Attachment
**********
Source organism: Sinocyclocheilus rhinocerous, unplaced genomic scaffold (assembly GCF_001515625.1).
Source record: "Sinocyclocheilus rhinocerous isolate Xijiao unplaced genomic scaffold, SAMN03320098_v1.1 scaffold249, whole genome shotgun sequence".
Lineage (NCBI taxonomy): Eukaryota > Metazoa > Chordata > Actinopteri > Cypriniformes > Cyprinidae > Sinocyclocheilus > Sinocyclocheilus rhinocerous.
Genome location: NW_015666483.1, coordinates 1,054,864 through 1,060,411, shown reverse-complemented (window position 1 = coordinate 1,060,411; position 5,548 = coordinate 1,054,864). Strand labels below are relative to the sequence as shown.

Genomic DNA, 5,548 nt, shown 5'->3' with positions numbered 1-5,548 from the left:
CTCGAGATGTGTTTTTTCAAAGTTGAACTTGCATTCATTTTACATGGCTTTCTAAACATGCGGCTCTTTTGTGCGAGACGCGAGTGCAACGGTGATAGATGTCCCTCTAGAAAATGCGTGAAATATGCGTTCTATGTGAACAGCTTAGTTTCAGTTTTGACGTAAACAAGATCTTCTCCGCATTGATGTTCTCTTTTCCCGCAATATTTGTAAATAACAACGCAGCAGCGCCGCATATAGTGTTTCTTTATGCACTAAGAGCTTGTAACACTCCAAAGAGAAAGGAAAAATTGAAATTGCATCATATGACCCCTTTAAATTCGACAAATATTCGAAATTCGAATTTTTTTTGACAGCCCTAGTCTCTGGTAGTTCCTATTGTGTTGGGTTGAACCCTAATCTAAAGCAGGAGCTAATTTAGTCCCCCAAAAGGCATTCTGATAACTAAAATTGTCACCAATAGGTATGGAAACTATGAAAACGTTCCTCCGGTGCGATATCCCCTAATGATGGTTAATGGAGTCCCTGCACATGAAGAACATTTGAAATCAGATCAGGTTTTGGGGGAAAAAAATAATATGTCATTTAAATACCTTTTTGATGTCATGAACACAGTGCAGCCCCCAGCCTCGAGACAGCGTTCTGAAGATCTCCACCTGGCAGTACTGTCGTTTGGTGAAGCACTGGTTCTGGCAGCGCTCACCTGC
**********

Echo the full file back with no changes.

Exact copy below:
Source organism: Sinocyclocheilus rhinocerous, unplaced genomic scaffold (assembly GCF_001515625.1).
Source record: "Sinocyclocheilus rhinocerous isolate Xijiao unplaced genomic scaffold, SAMN03320098_v1.1 scaffold249, whole genome shotgun sequence".
Lineage (NCBI taxonomy): Eukaryota > Metazoa > Chordata > Actinopteri > Cypriniformes > Cyprinidae > Sinocyclocheilus > Sinocyclocheilus rhinocerous.
Genome location: NW_015666483.1, coordinates 1,054,864 through 1,060,411, shown reverse-complemented (window position 1 = coordinate 1,060,411; position 5,548 = coordinate 1,054,864). Strand labels below are relative to the sequence as shown.

Genomic DNA, 5,548 nt, shown 5'->3' with positions numbered 1-5,548 from the left:
CTCGAGATGTGTTTTTTCAAAGTTGAACTTGCATTCATTTTACATGGCTTTCTAAACATGCGGCTCTTTTGTGCGAGACGCGAGTGCAACGGTGATAGATGTCCCTCTAGAAAATGCGTGAAATATGCGTTCTATGTGAACAGCTTAGTTTCAGTTTTGACGTAAACAAGATCTTCTCCGCATTGATGTTCTCTTTTCCCGCAATATTTGTAAATAACAACGCAGCAGCGCCGCATATAGTGTTTCTTTATGCACTAAGAGCTTGTAACACTCCAAAGAGAAAGGAAAAATTGAAATTGCATCATATGACCCCTTTAAATTCGACAAATATTCGAAATTCGAATTTTTTTTGACAGCCCTAGTCTCTGGTAGTTCCTATTGTGTTGGGTTGAACCCTAATCTAAAGCAGGAGCTAATTTAGTCCCCCAAAAGGCATTCTGATAACTAAAATTGTCACCAATAGGTATGGAAACTATGAAAACGTTCCTCCGGTGCGATATCCCCTAATGATGGTTAATGGAGTCCCTGCACATGAAGAACATTTGAAATCAGATCAGGTTTTGGGGGAAAAAAATAATATGTCATTTAAATACCTTTTTGATGTCATGAACACAGTGCAGCCCCCAGCCTCGAGACAGCGTTCTGAAGATCTCCACCTGGCAGTACTGTCGTTTGGTGAAGCACTGGTTCTGGCAGCGCTCACCTGC